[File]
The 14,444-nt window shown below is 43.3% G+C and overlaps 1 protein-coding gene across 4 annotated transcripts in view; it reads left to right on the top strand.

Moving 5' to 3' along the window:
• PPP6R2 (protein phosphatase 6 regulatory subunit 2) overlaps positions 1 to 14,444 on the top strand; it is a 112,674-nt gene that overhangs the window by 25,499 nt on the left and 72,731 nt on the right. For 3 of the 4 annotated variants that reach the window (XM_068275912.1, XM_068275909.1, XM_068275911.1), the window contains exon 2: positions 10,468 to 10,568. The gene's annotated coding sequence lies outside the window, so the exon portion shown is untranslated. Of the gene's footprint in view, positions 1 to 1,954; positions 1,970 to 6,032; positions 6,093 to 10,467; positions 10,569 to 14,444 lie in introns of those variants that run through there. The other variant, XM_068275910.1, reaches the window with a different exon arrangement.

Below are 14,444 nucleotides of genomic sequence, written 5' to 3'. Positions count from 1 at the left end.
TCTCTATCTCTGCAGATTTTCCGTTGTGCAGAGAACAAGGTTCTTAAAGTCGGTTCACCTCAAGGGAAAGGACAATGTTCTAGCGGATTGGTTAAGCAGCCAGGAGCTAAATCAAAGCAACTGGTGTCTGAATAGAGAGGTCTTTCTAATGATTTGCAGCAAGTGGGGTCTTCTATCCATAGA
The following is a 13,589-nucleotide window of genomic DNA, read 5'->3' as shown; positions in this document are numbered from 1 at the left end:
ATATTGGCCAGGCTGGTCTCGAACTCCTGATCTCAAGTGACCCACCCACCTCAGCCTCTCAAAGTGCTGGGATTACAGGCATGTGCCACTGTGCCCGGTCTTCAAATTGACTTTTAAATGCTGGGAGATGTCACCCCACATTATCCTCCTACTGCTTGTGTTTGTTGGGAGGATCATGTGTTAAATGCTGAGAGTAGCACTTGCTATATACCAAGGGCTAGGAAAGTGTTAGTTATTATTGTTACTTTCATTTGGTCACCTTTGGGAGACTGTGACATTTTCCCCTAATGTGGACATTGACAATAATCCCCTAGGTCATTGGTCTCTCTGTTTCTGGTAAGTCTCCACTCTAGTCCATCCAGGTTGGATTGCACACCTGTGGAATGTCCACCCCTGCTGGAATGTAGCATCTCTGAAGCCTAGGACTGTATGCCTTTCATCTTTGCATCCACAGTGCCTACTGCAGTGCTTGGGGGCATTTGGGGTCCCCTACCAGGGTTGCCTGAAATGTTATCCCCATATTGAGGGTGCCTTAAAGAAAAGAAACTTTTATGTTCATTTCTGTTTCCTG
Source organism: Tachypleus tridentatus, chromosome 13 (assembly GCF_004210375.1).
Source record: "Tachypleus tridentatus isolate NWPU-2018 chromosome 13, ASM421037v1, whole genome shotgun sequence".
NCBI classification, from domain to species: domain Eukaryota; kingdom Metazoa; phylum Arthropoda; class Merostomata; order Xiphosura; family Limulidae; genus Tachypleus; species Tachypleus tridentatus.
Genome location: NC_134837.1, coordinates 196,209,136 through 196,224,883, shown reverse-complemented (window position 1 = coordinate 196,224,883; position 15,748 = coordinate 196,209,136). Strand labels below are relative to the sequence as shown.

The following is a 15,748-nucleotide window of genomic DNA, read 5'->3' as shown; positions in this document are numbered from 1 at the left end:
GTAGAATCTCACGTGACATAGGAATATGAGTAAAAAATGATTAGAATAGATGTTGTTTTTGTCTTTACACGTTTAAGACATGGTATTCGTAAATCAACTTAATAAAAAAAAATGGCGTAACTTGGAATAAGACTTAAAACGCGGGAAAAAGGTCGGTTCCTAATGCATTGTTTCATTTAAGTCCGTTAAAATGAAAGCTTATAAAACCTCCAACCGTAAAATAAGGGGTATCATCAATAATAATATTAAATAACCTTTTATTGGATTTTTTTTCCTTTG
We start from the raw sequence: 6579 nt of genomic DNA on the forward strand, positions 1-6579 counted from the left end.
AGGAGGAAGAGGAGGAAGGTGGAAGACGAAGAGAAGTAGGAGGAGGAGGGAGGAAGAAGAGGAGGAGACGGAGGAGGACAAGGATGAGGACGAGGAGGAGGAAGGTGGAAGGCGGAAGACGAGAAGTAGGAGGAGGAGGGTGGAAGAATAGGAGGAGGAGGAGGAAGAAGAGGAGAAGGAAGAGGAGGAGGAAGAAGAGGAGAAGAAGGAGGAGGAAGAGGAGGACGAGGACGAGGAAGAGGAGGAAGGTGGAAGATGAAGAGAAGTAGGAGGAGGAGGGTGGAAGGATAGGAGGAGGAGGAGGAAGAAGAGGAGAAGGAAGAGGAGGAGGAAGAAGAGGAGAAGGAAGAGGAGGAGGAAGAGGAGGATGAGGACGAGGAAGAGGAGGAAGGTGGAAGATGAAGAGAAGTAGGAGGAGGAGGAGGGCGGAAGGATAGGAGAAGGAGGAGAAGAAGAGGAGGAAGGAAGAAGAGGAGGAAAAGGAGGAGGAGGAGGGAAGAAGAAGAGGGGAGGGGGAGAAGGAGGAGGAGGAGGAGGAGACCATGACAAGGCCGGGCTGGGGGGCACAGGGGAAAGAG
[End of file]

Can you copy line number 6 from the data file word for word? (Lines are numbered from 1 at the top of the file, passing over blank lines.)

The following is a 13,589-nucleotide window of genomic DNA, read 5'->3' as shown; positions in this document are numbered from 1 at the left end: